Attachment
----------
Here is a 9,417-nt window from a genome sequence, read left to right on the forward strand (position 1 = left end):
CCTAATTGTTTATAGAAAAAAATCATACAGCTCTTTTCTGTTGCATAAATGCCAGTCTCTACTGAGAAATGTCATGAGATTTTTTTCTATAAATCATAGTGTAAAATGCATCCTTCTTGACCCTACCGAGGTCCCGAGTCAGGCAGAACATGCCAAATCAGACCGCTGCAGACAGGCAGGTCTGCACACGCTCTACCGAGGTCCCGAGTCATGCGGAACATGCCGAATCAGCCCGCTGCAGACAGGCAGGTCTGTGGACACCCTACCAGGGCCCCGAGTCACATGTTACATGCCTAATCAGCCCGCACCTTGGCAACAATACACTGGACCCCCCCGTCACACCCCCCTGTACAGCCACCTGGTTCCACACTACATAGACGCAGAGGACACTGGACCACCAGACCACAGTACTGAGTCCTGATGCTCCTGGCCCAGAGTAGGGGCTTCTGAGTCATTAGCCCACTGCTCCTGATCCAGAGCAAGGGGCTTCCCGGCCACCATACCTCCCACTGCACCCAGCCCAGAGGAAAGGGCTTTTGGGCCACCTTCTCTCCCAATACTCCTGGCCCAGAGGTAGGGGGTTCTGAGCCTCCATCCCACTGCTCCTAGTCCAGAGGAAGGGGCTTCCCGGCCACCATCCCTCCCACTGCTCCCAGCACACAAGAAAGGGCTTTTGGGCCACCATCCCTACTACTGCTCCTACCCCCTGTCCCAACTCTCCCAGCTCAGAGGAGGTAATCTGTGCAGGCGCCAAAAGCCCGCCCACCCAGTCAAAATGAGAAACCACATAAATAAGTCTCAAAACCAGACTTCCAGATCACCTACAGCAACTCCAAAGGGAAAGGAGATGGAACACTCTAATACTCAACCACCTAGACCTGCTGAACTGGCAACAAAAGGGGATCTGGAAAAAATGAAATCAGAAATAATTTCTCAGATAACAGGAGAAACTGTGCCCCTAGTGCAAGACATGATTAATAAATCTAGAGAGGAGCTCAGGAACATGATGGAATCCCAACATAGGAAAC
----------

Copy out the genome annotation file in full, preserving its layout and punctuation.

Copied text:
Here is a 9,417-nt window from a genome sequence, read left to right on the forward strand (position 1 = left end):
CCTAATTGTTTATAGAAAAAAATCATACAGCTCTTTTCTGTTGCATAAATGCCAGTCTCTACTGAGAAATGTCATGAGATTTTTTTCTATAAATCATAGTGTAAAATGCATCCTTCTTGACCCTACCGAGGTCCCGAGTCAGGCAGAACATGCCAAATCAGACCGCTGCAGACAGGCAGGTCTGCACACGCTCTACCGAGGTCCCGAGTCATGCGGAACATGCCGAATCAGCCCGCTGCAGACAGGCAGGTCTGTGGACACCCTACCAGGGCCCCGAGTCACATGTTACATGCCTAATCAGCCCGCACCTTGGCAACAATACACTGGACCCCCCCGTCACACCCCCCTGTACAGCCACCTGGTTCCACACTACATAGACGCAGAGGACACTGGACCACCAGACCACAGTACTGAGTCCTGATGCTCCTGGCCCAGAGTAGGGGCTTCTGAGTCATTAGCCCACTGCTCCTGATCCAGAGCAAGGGGCTTCCCGGCCACCATACCTCCCACTGCACCCAGCCCAGAGGAAAGGGCTTTTGGGCCACCTTCTCTCCCAATACTCCTGGCCCAGAGGTAGGGGGTTCTGAGCCTCCATCCCACTGCTCCTAGTCCAGAGGAAGGGGCTTCCCGGCCACCATCCCTCCCACTGCTCCCAGCACACAAGAAAGGGCTTTTGGGCCACCATCCCTACTACTGCTCCTACCCCCTGTCCCAACTCTCCCAGCTCAGAGGAGGTAATCTGTGCAGGCGCCAAAAGCCCGCCCACCCAGTCAAAATGAGAAACCACATAAATAAGTCTCAAAACCAGACTTCCAGATCACCTACAGCAACTCCAAAGGGAAAGGAGATGGAACACTCTAATACTCAACCACCTAGACCTGCTGAACTGGCAACAAAAGGGGATCTGGAAAAAATGAAATCAGAAATAATTTCTCAGATAACAGGAGAAACTGTGCCCCTAGTGCAAGACATGATTAATAAATCTAGAGAGGAGCTCAGGAACATGATGGAATCCCAACATAGGAAAC